Discover more from LettsSafari +
Urban Rewilding: London's Holland Park Going Wild!
We explore this patchwork of the very wild with the most formal at London's famous park
There’s something going on at Holland Park, one of London’s most sophisticated parks nestled in amongst the rich and famous between Kensington and Notting Hill. Historically a park for the gentry, it has roots as the former grounds of Cope Castle, a Jacobean mansion. It was famous for its formal gardens, parkland and architecture. Today it could serve as a metaphor for our societal transition to the wider, multi-cultured population establishing itself across West London. It is slowly transitioning to a wilder, more diverse and open park.
Holland Park is an experiment in rewilding still trying to find its feet. We wanted to investigate it to try to fathom the direction of travel for this strange bio-diverse corner of central London. After all, it is quite a showcase for municipal parks - and like many responding to the new demands of the 21st century city - it is mixing wild abandon with traditional manicured gardens and grass meadows. A strange and clearly transitioning mix of the formal with wild, erratic edges as we’ve noticed in other urban park settings. But it feels as though Holland Park is pushing those boundaries further. Keeping the formal structures but allowing them to be planted differently. Less Begonias more wildflowers and grasses in some of the areas that are traditionally replanted every season.
Holland Park is similar in size to LettsSafari’s gardens and park at Exeter’s Mamhead Park (South). The latter is older, harking back to the Domesday book, but there are elements of the somewhat Romanesque-style architecture from which you could draw parallels. It is in the gardens and parkland that the similarities truly reveal themselves.
Mamhead Park was a project carefully planned and designed to develop and enhance the famed work from landscapers such as Capability Brown - extending and blending formal and traditional with the latest in rewilding and wildlife gardening approaches. It is a project constantly ‘managed’ with careful, phased extensions and improvements. It is a carefully choreographed process which today reveals a common eco theme and display.
Holland Park, on the other hand, seems to be taking a somewhat more haphazard approach. At times you wonder whether there is an overall landscape scheme being developed here or whether council cost cutting has meant that certain sections have been left entirely to their own wild devices. Bramble is slowly invading the edges and formal box hedges are gradually dying back as the park attempts to embrace zero-watering techniques. LettsSafari’s Capability Brown gardens at Mamhead Park also introduced zero-watering techniques a number of years ago, but had it carefully set up and integrated by leading experts in the field meaning very little loss of plant life in the transition.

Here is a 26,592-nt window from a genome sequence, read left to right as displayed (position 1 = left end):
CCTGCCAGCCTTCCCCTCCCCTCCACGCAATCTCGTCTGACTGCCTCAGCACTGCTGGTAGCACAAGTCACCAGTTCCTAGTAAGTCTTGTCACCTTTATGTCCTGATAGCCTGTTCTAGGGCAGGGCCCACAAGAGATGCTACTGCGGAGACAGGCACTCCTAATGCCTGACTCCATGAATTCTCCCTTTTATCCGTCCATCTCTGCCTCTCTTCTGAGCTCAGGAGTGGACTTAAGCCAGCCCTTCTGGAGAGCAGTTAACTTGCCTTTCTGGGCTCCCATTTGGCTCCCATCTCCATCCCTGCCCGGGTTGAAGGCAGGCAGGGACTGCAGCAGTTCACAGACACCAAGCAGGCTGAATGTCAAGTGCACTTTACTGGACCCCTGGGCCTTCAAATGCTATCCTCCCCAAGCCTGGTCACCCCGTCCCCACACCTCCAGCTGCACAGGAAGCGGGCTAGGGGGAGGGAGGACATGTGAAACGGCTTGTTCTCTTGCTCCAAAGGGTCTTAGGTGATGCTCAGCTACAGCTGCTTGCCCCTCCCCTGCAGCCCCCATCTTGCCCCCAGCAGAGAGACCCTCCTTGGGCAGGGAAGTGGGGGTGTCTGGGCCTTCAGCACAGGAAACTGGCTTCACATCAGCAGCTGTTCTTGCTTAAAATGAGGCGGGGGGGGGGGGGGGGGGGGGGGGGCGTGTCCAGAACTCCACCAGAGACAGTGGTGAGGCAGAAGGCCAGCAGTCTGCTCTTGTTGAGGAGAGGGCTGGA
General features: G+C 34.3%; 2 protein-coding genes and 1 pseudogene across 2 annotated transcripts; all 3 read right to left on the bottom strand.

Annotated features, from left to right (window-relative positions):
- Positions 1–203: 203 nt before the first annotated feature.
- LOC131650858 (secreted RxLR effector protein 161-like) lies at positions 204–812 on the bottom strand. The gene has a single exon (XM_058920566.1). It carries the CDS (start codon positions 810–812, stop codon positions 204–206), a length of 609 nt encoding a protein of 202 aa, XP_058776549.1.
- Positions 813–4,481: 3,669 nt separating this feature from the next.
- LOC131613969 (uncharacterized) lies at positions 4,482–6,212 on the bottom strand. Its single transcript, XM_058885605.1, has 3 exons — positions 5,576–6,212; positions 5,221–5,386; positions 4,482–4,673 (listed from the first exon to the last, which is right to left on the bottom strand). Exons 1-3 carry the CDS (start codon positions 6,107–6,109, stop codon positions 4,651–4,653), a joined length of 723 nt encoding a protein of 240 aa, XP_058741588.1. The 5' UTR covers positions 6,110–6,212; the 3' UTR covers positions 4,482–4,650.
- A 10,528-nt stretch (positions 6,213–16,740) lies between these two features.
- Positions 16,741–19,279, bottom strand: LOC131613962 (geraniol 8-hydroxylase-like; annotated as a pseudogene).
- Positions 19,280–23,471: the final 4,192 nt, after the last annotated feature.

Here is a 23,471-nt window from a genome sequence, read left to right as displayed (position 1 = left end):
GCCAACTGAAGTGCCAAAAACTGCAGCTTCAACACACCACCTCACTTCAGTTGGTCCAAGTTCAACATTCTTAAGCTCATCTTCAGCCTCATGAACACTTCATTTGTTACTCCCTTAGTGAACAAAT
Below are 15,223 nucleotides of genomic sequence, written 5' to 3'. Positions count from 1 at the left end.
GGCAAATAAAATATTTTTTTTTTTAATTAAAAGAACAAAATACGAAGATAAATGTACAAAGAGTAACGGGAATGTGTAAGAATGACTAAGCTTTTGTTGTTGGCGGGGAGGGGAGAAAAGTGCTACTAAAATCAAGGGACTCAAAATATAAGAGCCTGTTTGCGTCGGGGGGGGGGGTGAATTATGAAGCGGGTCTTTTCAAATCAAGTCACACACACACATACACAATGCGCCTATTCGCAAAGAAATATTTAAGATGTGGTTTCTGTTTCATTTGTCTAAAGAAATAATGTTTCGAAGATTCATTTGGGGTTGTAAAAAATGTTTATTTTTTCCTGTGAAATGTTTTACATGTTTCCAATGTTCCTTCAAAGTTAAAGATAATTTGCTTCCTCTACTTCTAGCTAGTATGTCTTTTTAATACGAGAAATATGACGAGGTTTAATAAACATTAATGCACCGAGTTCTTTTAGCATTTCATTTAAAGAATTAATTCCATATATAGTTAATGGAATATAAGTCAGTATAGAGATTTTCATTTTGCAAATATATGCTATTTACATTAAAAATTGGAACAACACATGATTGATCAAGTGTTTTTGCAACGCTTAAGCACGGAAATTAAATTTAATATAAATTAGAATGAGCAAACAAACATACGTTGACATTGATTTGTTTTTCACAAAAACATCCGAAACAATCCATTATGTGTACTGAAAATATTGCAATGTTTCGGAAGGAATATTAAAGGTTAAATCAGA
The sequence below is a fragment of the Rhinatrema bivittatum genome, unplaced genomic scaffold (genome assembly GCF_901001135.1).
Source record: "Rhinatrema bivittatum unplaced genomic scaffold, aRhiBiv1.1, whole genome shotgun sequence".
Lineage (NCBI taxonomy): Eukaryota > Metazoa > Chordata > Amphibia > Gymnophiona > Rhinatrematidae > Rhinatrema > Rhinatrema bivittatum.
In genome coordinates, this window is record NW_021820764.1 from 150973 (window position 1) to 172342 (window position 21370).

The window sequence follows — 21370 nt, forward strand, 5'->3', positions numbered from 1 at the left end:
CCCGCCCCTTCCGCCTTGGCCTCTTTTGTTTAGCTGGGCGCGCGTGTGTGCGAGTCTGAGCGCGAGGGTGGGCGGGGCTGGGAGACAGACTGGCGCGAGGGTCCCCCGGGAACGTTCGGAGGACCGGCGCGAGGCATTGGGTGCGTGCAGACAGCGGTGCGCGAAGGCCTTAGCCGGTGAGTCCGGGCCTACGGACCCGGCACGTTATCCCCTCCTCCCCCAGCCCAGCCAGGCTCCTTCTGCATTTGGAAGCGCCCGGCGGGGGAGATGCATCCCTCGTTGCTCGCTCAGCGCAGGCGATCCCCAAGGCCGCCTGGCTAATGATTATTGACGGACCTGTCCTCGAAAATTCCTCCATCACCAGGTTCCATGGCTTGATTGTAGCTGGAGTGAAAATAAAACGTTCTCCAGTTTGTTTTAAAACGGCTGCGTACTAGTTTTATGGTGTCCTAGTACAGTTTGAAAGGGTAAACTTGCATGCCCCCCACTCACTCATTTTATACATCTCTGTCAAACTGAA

It may be that Holland Park will, over the years, find that difficult, yet ideal blend of the formal and structured, for the more organised activities, while blending in seamlessly the rewilded sections sometimes kept separate and sometimes bleeding directly in - seamlessly meandering from one to the other.
But today Holland Park is rewilding section by section. Where they rewild they are ‘letting it all go’, creating areas of chaotic abandonment alongside tidy, manicured gardens and formal themed spaces such as the The Kyoto Garden which was opened in 1991 - a gift from the city of Kyoto to commemorate the long friendship between Japan and Great Britain.
The Kyoto gardens and ponds with stunning little cascades remind us of the large cascade gardens, streams and wetland gardens at Mamhead Park. In the Kyoto gardens they attract certain more ornate birds (see video below) and some stunning large fish.
The Koi (see video below) at Holland Park are exquisite - truly a sight to see. Koi, or more specifically nishikigoi, (literally "brocaded carp"), are coloured varieties of the Amur carp that are kept for decorative purposes in outdoor koi ponds or water gardens. The Capability Brown lake at Mamhead Park just started introducing Koi and carp a few years ago and now they are growing fast.
The deeper rewilded sections of Holland Park are often closed off from the public and their dogs - a necessary step to drive enhanced biodiversity and protect the wildlife. But, as these spaces mature they will need to be managed to ensure that invasive species and overly aggressive tree canopies do not take over.
Holland Park, like LettsSafari’s Capability Brown gardens, also has a stunning collection of open-air art. Holland Park’s perhaps a little more traditional than Exeter’s bold focus on environmental art!
Overall we were left in equal parts excited and at times confused by our featured coverage of Holland Park. If its fragmented and separate journeys for human kind and wild nature can be somehow united and integrated, then this could become a powerful and inspiring project. It is perhaps a metaphor for our wider, stuttering, stop-start attempts at restoring biodiversity across the much depleted western world. Surely a better planet awaits us…
LettsSafari is helping us build a better planet. When you subscribe we plant trees, introduce wildlife and create new rewilding safari parks. LettsSafari + brings you a front seat.